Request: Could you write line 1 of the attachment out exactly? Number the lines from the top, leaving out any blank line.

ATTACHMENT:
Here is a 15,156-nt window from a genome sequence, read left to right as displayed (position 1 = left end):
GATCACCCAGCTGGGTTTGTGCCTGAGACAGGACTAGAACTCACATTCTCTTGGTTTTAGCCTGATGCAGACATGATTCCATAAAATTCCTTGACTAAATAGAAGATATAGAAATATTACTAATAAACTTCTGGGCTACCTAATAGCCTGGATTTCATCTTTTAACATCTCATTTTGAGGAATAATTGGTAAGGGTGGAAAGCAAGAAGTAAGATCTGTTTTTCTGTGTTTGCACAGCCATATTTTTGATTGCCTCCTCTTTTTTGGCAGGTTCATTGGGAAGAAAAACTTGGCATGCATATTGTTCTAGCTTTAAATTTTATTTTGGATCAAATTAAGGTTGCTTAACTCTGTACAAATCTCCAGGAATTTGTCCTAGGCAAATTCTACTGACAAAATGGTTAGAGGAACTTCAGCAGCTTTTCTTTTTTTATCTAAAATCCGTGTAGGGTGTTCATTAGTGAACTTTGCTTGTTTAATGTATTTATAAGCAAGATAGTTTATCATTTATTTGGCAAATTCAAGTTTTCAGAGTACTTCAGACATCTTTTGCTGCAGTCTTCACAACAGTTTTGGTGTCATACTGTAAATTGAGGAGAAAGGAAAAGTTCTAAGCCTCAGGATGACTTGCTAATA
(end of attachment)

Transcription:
Here is a 15,156-nt window from a genome sequence, read left to right as displayed (position 1 = left end):